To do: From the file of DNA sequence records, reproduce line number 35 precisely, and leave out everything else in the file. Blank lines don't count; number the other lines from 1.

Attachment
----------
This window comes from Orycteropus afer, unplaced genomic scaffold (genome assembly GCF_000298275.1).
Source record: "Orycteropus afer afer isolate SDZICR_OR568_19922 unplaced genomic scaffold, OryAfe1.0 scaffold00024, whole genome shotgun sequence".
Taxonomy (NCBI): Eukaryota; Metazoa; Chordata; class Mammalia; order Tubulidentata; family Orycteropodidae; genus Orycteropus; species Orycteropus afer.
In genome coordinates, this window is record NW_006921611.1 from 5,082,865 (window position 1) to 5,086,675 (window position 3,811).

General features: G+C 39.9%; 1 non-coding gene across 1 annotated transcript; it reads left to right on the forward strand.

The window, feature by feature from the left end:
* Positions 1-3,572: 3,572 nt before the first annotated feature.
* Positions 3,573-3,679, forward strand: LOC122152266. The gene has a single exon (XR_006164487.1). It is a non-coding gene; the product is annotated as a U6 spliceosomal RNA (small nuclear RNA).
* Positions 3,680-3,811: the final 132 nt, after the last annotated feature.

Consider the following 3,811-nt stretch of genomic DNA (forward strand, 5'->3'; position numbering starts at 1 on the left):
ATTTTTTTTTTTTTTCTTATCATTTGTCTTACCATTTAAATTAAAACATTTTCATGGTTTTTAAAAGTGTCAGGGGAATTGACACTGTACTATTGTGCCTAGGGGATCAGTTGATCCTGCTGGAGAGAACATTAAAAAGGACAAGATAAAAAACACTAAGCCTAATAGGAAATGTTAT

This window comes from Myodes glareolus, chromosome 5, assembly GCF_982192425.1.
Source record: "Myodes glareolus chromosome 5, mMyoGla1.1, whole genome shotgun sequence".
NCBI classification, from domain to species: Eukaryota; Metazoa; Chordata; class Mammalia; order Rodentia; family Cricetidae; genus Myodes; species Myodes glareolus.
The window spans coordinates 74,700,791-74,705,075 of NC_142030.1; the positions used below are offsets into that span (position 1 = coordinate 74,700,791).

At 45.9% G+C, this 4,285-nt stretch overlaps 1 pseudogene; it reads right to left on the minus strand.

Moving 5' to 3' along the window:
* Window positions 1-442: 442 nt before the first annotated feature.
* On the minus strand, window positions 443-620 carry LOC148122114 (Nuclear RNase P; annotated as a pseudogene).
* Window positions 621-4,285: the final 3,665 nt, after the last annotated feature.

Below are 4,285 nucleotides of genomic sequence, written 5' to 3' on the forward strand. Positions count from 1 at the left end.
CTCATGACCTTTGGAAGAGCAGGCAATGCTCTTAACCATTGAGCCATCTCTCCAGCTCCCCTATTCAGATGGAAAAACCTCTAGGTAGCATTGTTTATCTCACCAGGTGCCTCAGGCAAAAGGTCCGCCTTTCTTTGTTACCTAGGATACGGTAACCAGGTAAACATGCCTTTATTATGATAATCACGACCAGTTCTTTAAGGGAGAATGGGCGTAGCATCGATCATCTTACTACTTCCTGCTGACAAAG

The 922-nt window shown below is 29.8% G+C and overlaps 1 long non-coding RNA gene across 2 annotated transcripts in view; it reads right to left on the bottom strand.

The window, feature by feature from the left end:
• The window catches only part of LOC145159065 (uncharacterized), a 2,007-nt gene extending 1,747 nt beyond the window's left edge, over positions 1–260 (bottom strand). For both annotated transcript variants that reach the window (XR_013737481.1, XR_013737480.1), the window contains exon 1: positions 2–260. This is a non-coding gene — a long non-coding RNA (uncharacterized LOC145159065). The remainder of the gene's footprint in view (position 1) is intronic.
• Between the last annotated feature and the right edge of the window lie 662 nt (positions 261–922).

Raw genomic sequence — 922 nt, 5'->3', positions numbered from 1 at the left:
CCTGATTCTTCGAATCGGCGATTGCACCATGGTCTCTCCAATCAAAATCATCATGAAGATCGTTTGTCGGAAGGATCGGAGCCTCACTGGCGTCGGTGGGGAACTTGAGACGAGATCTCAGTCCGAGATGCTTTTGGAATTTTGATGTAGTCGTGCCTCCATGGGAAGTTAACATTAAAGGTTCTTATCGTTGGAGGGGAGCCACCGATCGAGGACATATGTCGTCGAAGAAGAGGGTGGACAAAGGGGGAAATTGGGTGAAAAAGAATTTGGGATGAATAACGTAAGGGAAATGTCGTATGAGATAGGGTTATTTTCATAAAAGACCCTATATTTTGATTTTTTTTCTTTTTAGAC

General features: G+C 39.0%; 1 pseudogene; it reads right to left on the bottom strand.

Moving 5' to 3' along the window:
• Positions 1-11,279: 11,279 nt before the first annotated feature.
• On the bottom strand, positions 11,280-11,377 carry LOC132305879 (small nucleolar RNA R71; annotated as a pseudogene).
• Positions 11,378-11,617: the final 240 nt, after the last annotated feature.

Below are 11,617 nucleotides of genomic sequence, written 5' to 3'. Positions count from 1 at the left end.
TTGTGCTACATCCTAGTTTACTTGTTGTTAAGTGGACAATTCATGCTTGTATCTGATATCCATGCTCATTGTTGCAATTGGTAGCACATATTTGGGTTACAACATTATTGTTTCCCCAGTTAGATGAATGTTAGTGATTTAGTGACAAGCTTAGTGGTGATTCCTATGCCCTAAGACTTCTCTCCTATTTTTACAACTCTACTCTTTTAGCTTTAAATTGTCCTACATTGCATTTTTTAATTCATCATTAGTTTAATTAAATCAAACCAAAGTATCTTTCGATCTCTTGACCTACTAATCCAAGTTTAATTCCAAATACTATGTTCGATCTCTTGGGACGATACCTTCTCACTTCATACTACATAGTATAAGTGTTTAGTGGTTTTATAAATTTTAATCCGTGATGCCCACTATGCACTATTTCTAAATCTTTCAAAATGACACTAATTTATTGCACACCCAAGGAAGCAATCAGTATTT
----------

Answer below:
TTGTGCTACATCCTAGTTTACTTGTTGTTAAGTGGACAATTCATGCTTGTATCTGATATCCATGCTCATTGTTGCAATTGGTAGCACATATTTGGGTTACAACATTATTGTTTCCCCAGTTAGATGAATGTTAGTGATTTAGTGACAAGCTTAGTGGTGATTCCTATGCCCTAAGACTTCTCTCCTATTTTTACAACTCTACTCTTTTAGCTTTAAATTGTCCTACATTGCATTTTTTAATTCATCATTAGTTTAATTAAATCAAACCAAAGTATCTTTCGATCTCTTGACCTACTAATCCAAGTTTAATTCCAAATACTATGTTCGATCTCTTGGGACGATACCTTCTCACTTCATACTACATAGTATAAGTGTTTAGTGGTTTTATAAATTTTAATCCGTGATGCCCACTATGCACTATTTCTAAATCTTTCAAAATGACACTAATTTATTGCACACCCAAGGAAGCAATCAGTATTT